Will getting divorced harm my credit rating?

After all the stress of divorce, many people hope they can make a fresh start and get on with the rest of their lives. Even if you don’t feel you have a complex financial settlement to handle, we explain why it’s so important to plan carefully to make sure you don’t end up sharing debts years down the line.

Jonathan* came to me recently at our Bath office with a problem: he had been divorced for over two years, but he and his ex had never sorted out their financial settlement. They hadn’t thought they needed to – all they had was a rented flat and a joint bank account, and the child support was dealt with through the government Child Maintenance Service.

But that was the problem – the joint bank account was still in both their names and, by the time Jonathan came to see me, spending by his ex-wife had led to it becoming heavily overdrawn. It had taken time to freeze the account, and late charges and fees had piled up on top of the existing debt. His ex refused to contribute to the overdraft. This meant that both parties were held in debt and their credit scores had been damaged by failing to pay the overdraft. Now Jonathan would find it very difficult, if not impossible, to get a mortgage.

Could this happen to me?

The key thing to remember is that divorce itself does not directly hurt your credit rating because it isn’t affected by your marital status, as we covered in this blog. But the financial issues that are embroiled in the divorce process often involve joint credit accounts, and those can impact your credit history and credit scores.

As happened to Jonathan, if your ex doesn’t keep up payments on a joint account, both your credit ratings will suffer. It doesn’t matter if she/he has been the one who always controlled that card, or paid the household bills with it – if it’s in your name too, then it’s on your credit record.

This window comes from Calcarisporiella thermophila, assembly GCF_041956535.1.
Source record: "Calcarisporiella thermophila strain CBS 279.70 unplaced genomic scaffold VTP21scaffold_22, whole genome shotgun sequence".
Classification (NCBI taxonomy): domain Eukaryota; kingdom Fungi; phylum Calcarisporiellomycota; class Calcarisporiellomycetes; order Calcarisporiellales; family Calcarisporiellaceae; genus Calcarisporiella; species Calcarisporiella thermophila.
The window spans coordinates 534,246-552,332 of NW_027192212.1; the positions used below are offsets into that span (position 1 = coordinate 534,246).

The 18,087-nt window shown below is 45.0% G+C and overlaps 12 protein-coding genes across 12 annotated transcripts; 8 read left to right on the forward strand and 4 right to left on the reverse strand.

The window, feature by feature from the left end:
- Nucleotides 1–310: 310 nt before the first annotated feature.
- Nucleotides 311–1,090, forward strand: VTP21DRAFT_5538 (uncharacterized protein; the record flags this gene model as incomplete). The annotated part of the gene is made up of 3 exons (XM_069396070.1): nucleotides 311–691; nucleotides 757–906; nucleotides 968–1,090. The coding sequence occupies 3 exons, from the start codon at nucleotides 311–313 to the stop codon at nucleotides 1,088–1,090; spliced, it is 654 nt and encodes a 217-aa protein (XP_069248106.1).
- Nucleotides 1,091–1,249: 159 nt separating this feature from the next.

How can I avoid this?

Missed payments can occur years after the divorce and still be reported for all individuals associated with the account. In some cases, vindictive behaviour during the divorce by one or both spouses can have a very direct, very negative impact.

  1. Maintaining civil and constructive negotiations during the divorce will help you to avoid the pitfalls of a vindictive split – this is something we work hard to achieve at Sharp Family Law. Working together to pay off and close existing accounts is the best possible approach. If you and your spouse are on good enough terms, you can agree to limit or halt any spending on joint accounts quickly and efficiently.
  2. If closing an account is not possible, try to convert the account to an individual account. Contact each creditor and explore the options available – and make sure your bank knows what is happening.
  3. If you’re unsure, then you will need to make sure that the accounts do not sink into the red. Banks can freeze certain bank accounts, but things like utility payments and mortgage payments cannot simply be frozen – you will have to make arrangements to make sure these are met.
  4. Finally, getting your financial settlement formalised – even if it seems really simple – can put these concerns to bed for good. With my assistance, Jonathan was able to agree a deal with his ex over the overdraft costs and have it written into his settlement that the account would be closed… at last!

If you have concerns about how your ex’s financial behaviour may impact you post-divorce, call and speak to one of our solicitors.

 

* Name anonymised

Article by Madison Fowler

Madison works with clients, who want a constructive process and a long-term solution that enables them to co-parent effectively and move forward with their live. Her aim is to protect clients and what is important to them without generating additional conflict or unnecessary costs.